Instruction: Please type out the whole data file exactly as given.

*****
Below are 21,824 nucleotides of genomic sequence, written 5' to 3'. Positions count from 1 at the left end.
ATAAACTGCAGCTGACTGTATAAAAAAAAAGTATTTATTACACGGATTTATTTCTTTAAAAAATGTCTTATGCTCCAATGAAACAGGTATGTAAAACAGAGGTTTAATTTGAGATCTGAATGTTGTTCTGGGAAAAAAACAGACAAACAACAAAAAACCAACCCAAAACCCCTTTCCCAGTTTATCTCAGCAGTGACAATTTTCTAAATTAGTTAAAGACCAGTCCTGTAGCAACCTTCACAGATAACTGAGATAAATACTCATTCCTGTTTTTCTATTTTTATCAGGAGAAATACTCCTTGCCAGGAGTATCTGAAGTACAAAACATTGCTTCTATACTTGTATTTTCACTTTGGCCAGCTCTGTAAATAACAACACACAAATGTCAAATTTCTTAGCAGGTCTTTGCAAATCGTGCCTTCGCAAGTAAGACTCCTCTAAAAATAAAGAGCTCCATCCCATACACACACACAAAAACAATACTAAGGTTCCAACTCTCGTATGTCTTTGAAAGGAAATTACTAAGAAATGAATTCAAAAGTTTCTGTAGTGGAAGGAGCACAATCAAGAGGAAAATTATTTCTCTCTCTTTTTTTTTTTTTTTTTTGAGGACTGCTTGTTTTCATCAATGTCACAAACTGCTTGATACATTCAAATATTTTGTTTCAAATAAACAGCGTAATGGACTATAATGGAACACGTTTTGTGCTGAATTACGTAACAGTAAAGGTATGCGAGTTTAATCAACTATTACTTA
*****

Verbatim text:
Below are 21,824 nucleotides of genomic sequence, written 5' to 3'. Positions count from 1 at the left end.
ATAAACTGCAGCTGACTGTATAAAAAAAAAGTATTTATTACACGGATTTATTTCTTTAAAAAATGTCTTATGCTCCAATGAAACAGGTATGTAAAACAGAGGTTTAATTTGAGATCTGAATGTTGTTCTGGGAAAAAAACAGACAAACAACAAAAAACCAACCCAAAACCCCTTTCCCAGTTTATCTCAGCAGTGACAATTTTCTAAATTAGTTAAAGACCAGTCCTGTAGCAACCTTCACAGATAACTGAGATAAATACTCATTCCTGTTTTTCTATTTTTATCAGGAGAAATACTCCTTGCCAGGAGTATCTGAAGTACAAAACATTGCTTCTATACTTGTATTTTCACTTTGGCCAGCTCTGTAAATAACAACACACAAATGTCAAATTTCTTAGCAGGTCTTTGCAAATCGTGCCTTCGCAAGTAAGACTCCTCTAAAAATAAAGAGCTCCATCCCATACACACACACAAAAACAATACTAAGGTTCCAACTCTCGTATGTCTTTGAAAGGAAATTACTAAGAAATGAATTCAAAAGTTTCTGTAGTGGAAGGAGCACAATCAAGAGGAAAATTATTTCTCTCTCTTTTTTTTTTTTTTTTTTGAGGACTGCTTGTTTTCATCAATGTCACAAACTGCTTGATACATTCAAATATTTTGTTTCAAATAAACAGCGTAATGGACTATAATGGAACACGTTTTGTGCTGAATTACGTAACAGTAAAGGTATGCGAGTTTAATCAACTATTACTTA